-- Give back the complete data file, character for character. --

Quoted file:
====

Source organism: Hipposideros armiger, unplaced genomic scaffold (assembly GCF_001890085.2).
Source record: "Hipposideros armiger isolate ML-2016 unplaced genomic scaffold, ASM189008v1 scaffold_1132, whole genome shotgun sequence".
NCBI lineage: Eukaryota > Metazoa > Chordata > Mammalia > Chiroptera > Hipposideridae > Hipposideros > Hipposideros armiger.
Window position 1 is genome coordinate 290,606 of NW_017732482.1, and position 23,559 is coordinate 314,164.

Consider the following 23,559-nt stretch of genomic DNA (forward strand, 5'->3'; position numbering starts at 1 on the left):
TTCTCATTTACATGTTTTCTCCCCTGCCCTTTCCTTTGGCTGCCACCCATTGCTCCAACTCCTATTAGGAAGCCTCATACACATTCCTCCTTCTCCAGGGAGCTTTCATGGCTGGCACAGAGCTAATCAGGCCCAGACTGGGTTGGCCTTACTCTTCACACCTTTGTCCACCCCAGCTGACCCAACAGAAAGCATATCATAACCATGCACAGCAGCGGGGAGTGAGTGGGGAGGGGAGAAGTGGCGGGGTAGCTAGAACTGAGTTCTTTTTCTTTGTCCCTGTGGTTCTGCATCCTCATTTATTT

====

Source organism: Hipposideros armiger, unplaced genomic scaffold (assembly GCF_001890085.2).
Source record: "Hipposideros armiger isolate ML-2016 unplaced genomic scaffold, ASM189008v1 scaffold_1132, whole genome shotgun sequence".
NCBI lineage: Eukaryota > Metazoa > Chordata > Mammalia > Chiroptera > Hipposideridae > Hipposideros > Hipposideros armiger.
Window position 1 is genome coordinate 290,606 of NW_017732482.1, and position 23,559 is coordinate 314,164.

Consider the following 23,559-nt stretch of genomic DNA (forward strand, 5'->3'; position numbering starts at 1 on the left):
TTCTCATTTACATGTTTTCTCCCCTGCCCTTTCCTTTGGCTGCCACCCATTGCTCCAACTCCTATTAGGAAGCCTCATACACATTCCTCCTTCTCCAGGGAGCTTTCATGGCTGGCACAGAGCTAATCAGGCCCAGACTGGGTTGGCCTTACTCTTCACACCTTTGTCCACCCCAGCTGACCCAACAGAAAGCATATCATAACCATGCACAGCAGCGGGGAGTGAGTGGGGAGGGGAGAAGTGGCGGGGTAGCTAGAACTGAGTTCTTTTTCTTTGTCCCTGTGGTTCTGCATCCTCATTTATTT